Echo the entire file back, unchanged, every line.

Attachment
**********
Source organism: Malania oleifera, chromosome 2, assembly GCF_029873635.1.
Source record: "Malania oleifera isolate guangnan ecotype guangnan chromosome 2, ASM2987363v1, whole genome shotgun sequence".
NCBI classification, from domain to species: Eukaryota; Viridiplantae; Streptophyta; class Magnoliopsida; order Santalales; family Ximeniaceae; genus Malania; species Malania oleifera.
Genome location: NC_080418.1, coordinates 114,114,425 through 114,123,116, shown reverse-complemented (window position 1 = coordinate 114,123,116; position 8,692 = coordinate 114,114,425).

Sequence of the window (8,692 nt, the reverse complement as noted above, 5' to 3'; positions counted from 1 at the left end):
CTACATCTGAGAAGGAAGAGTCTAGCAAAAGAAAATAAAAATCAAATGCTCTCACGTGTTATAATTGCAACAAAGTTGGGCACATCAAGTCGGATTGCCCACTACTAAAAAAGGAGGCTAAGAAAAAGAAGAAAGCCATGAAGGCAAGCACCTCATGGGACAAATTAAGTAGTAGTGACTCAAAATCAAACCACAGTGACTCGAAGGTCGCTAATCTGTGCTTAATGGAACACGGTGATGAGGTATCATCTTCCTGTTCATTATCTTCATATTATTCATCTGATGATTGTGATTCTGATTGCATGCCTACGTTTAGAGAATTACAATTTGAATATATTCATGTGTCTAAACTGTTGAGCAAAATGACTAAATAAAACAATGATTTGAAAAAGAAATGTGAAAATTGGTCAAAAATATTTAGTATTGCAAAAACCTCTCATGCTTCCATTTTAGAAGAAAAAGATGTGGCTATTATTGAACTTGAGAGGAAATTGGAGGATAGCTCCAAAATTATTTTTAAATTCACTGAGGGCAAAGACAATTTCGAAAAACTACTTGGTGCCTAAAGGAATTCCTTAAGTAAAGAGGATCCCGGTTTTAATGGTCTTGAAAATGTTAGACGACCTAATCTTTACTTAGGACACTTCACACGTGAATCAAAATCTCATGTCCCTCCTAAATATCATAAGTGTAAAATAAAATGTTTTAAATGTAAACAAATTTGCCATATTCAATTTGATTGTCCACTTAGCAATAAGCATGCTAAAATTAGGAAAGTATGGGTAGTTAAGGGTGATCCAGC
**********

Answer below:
Source organism: Malania oleifera, chromosome 2, assembly GCF_029873635.1.
Source record: "Malania oleifera isolate guangnan ecotype guangnan chromosome 2, ASM2987363v1, whole genome shotgun sequence".
NCBI classification, from domain to species: Eukaryota; Viridiplantae; Streptophyta; class Magnoliopsida; order Santalales; family Ximeniaceae; genus Malania; species Malania oleifera.
Genome location: NC_080418.1, coordinates 114,114,425 through 114,123,116, shown reverse-complemented (window position 1 = coordinate 114,123,116; position 8,692 = coordinate 114,114,425).

Sequence of the window (8,692 nt, the reverse complement as noted above, 5' to 3'; positions counted from 1 at the left end):
CTACATCTGAGAAGGAAGAGTCTAGCAAAAGAAAATAAAAATCAAATGCTCTCACGTGTTATAATTGCAACAAAGTTGGGCACATCAAGTCGGATTGCCCACTACTAAAAAAGGAGGCTAAGAAAAAGAAGAAAGCCATGAAGGCAAGCACCTCATGGGACAAATTAAGTAGTAGTGACTCAAAATCAAACCACAGTGACTCGAAGGTCGCTAATCTGTGCTTAATGGAACACGGTGATGAGGTATCATCTTCCTGTTCATTATCTTCATATTATTCATCTGATGATTGTGATTCTGATTGCATGCCTACGTTTAGAGAATTACAATTTGAATATATTCATGTGTCTAAACTGTTGAGCAAAATGACTAAATAAAACAATGATTTGAAAAAGAAATGTGAAAATTGGTCAAAAATATTTAGTATTGCAAAAACCTCTCATGCTTCCATTTTAGAAGAAAAAGATGTGGCTATTATTGAACTTGAGAGGAAATTGGAGGATAGCTCCAAAATTATTTTTAAATTCACTGAGGGCAAAGACAATTTCGAAAAACTACTTGGTGCCTAAAGGAATTCCTTAAGTAAAGAGGATCCCGGTTTTAATGGTCTTGAAAATGTTAGACGACCTAATCTTTACTTAGGACACTTCACACGTGAATCAAAATCTCATGTCCCTCCTAAATATCATAAGTGTAAAATAAAATGTTTTAAATGTAAACAAATTTGCCATATTCAATTTGATTGTCCACTTAGCAATAAGCATGCTAAAATTAGGAAAGTATGGGTAGTTAAGGGTGATCCAGC